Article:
Consolidated Graphics — Fusing Power. . .and People
THE KNOCK against national printing platforms for years has been multifaceted. The so-called big guys are not as responsive as their smaller, more nimble competitors who can respond to challenges in an hour, not a week later following a conference call that spanned six time zones.
OK, perhaps a bit heavy handed in the analysis, but the perception is out there that some major national players are not as scalable as the smaller printer. “Scalable how?” you ask.
Cross-selling, and knowing what you have to sell.
It is an acquired art to be able to cross-sell the national platform for a large printing company. It’s also a neglected art for some.
It’s one thing for a company to be able to provide, on a national basis, tantamount to a turnkey solution. But is that information available in Sheboygan as well as Chicago? Corporate has a fair idea of what’s going on, but it needs to be the central nervous system for its satellite sales facilities. Your nationwide salespeople are the nerve impulses. They must be reached.
Consolidated Graphics (CGX) has done a masterful job in ensuring the health of its overall network by virtue of its annual national sales meetings. The 2007 edition, held this past summer, took place in three major cities—Washington, DC, St. Louis and Denver—bringing together roughly 1,000 company presidents, executives and sales representatives from CGX’s 68 locales. The cities were chosen one per geographic region for a more manageable distribution of attendees, about 300 for each stop on the sales tour.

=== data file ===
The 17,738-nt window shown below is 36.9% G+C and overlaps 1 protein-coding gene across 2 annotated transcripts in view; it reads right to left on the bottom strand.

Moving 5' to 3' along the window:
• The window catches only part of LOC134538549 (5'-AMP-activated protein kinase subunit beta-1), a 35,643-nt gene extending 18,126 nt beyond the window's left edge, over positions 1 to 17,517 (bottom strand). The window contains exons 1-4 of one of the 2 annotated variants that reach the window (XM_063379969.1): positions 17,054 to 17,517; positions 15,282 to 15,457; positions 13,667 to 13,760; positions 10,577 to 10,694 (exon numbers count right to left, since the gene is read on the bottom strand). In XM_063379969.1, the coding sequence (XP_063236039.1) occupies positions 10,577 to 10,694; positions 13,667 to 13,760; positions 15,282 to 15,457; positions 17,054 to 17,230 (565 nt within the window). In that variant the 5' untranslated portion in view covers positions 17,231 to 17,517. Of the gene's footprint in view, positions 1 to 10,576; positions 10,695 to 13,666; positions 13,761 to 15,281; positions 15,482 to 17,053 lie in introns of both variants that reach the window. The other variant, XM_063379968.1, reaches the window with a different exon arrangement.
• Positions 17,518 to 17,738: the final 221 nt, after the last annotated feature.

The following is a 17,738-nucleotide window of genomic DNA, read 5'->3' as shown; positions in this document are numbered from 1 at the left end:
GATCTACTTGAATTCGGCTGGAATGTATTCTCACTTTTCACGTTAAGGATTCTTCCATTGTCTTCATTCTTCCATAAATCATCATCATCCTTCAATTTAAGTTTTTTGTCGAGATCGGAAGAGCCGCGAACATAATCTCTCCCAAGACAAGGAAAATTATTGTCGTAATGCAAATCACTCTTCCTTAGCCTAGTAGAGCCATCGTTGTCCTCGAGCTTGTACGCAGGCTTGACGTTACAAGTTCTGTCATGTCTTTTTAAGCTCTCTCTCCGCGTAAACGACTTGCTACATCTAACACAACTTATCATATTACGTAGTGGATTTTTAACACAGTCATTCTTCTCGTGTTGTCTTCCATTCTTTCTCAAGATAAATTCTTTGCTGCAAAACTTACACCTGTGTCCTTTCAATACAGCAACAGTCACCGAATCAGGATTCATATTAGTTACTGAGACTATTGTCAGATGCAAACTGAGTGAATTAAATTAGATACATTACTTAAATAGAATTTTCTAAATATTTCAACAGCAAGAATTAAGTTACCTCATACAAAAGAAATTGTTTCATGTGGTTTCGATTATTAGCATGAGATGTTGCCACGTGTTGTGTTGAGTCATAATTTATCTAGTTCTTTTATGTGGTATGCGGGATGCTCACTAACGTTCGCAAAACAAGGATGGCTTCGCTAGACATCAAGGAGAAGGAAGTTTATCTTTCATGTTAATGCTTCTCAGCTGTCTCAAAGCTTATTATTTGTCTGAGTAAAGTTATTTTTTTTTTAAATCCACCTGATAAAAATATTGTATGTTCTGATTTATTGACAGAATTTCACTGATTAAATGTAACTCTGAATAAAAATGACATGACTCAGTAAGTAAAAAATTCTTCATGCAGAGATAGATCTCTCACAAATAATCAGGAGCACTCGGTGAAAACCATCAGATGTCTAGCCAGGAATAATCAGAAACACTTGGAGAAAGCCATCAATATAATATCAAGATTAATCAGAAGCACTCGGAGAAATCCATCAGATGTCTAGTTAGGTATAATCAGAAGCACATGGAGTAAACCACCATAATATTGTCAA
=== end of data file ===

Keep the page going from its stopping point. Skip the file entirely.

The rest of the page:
Selling the Network
A smarter, well-informed CGX representative can better sell the entire network, not just the capabilities of his or her local shop, according to Aaron Grohs, executive vice president of sales and marketing.
“For us to go to market and sell the value proposition of Consolidated Graphics, we need to bring everyone together once a year to share with them everything that’s going on in the network,” Grohs says. “That way, they can be more familiar with the network, educate themselves and feel more comfortable, in turn, going to their customers and explaining the value of CGX. It’s purely a best practices, success story, educational kind of experience.”
The company relies on its CGXSolutions to manage the entire process, from direct mail invitations to online registration, customized agendas and meeting collateral (name badges, place cards). Registrants select their nine breakout sessions and are mailed personalized agendas in advance of the meeting.
The event kicks off with a Friday night reception and chairman awards dinner led by Joe Davis, chairman and CEO. The dinner includes CGX’s national sales award, with the top 10 performers in each of four categories (top revenue, cross-selling, sales growth and new business development) recognized for their excellence. The top three in each category nationwide are then invited to CGX’s Associates Meeting and shareholder’s meeting in Houston for a special ceremony.
The meeting shifts into high gear on Saturday, beginning with a kickoff presentation by Grohs and an overview of CGXSolutions by Ryan Farris, CGXSolutions president. It is followed by a baker’s dozen of breakout sessions covering Web-to-print, digital printing, sales and, of course, cross-selling.
Breakouts were also held by executives from the company’s latest acquisitions—Annan and Bird, Hennegan and Nies/Artcraft.
“These breakouts give the presidents and salespeople from these companies an opportunity to introduce their services to the other sales reps,” Grohs notes.